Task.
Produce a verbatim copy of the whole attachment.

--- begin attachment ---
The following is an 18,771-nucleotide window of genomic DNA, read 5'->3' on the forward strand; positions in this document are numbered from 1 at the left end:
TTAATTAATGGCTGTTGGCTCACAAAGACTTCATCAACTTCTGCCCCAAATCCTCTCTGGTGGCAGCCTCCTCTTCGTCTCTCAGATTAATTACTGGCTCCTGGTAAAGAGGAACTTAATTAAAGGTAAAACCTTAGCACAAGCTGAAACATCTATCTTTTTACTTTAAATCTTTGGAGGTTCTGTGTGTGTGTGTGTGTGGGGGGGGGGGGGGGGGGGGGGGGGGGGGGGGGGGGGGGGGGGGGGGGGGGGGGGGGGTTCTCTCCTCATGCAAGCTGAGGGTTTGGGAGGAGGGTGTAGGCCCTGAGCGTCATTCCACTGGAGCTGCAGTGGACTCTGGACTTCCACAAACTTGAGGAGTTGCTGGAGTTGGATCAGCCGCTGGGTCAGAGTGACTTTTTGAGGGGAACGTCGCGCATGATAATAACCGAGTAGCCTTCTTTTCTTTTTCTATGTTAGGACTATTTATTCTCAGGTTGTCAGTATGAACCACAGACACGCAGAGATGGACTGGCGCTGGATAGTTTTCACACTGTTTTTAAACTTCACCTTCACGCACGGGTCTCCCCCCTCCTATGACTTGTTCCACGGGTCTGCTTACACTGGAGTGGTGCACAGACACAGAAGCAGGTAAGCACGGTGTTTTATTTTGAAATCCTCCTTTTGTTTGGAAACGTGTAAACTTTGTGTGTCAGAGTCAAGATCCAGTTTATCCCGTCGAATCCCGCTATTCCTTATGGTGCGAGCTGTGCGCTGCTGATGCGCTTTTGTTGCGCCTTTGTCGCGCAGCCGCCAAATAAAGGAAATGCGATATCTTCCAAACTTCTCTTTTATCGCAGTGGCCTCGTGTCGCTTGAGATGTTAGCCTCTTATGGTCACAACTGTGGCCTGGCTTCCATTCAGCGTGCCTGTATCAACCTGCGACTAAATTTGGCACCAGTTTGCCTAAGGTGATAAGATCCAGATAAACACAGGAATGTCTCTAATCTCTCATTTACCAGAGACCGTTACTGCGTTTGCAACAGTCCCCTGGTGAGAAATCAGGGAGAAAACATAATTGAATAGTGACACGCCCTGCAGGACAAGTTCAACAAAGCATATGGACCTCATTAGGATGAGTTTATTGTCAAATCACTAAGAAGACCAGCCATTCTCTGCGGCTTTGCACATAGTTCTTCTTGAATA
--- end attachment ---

The following is an 18,771-nucleotide window of genomic DNA, read 5'->3' on the forward strand; positions in this document are numbered from 1 at the left end:
TTAATTAATGGCTGTTGGCTCACAAAGACTTCATCAACTTCTGCCCCAAATCCTCTCTGGTGGCAGCCTCCTCTTCGTCTCTCAGATTAATTACTGGCTCCTGGTAAAGAGGAACTTAATTAAAGGTAAAACCTTAGCACAAGCTGAAACATCTATCTTTTTACTTTAAATCTTTGGAGGTTCTGTGTGTGTGTGTGTGTGGGGGGGGGGGGGGGGGGGGGGGGGGGGGGGGGGGGGGGGGGGGGGGGGGGGGGGGGGTTCTCTCCTCATGCAAGCTGAGGGTTTGGGAGGAGGGTGTAGGCCCTGAGCGTCATTCCACTGGAGCTGCAGTGGACTCTGGACTTCCACAAACTTGAGGAGTTGCTGGAGTTGGATCAGCCGCTGGGTCAGAGTGACTTTTTGAGGGGAACGTCGCGCATGATAATAACCGAGTAGCCTTCTTTTCTTTTTCTATGTTAGGACTATTTATTCTCAGGTTGTCAGTATGAACCACAGACACGCAGAGATGGACTGGCGCTGGATAGTTTTCACACTGTTTTTAAACTTCACCTTCACGCACGGGTCTCCCCCCTCCTATGACTTGTTCCACGGGTCTGCTTACACTGGAGTGGTGCACAGACACAGAAGCAGGTAAGCACGGTGTTTTATTTTGAAATCCTCCTTTTGTTTGGAAACGTGTAAACTTTGTGTGTCAGAGTCAAGATCCAGTTTATCCCGTCGAATCCCGCTATTCCTTATGGTGCGAGCTGTGCGCTGCTGATGCGCTTTTGTTGCGCCTTTGTCGCGCAGCCGCCAAATAAAGGAAATGCGATATCTTCCAAACTTCTCTTTTATCGCAGTGGCCTCGTGTCGCTTGAGATGTTAGCCTCTTATGGTCACAACTGTGGCCTGGCTTCCATTCAGCGTGCCTGTATCAACCTGCGACTAAATTTGGCACCAGTTTGCCTAAGGTGATAAGATCCAGATAAACACAGGAATGTCTCTAATCTCTCATTTACCAGAGACCGTTACTGCGTTTGCAACAGTCCCCTGGTGAGAAATCAGGGAGAAAACATAATTGAATAGTGACACGCCCTGCAGGACAAGTTCAACAAAGCATATGGACCTCATTAGGATGAGTTTATTGTCAAATCACTAAGAAGACCAGCCATTCTCTGCGGCTTTGCACATAGTTCTTCTTGAATA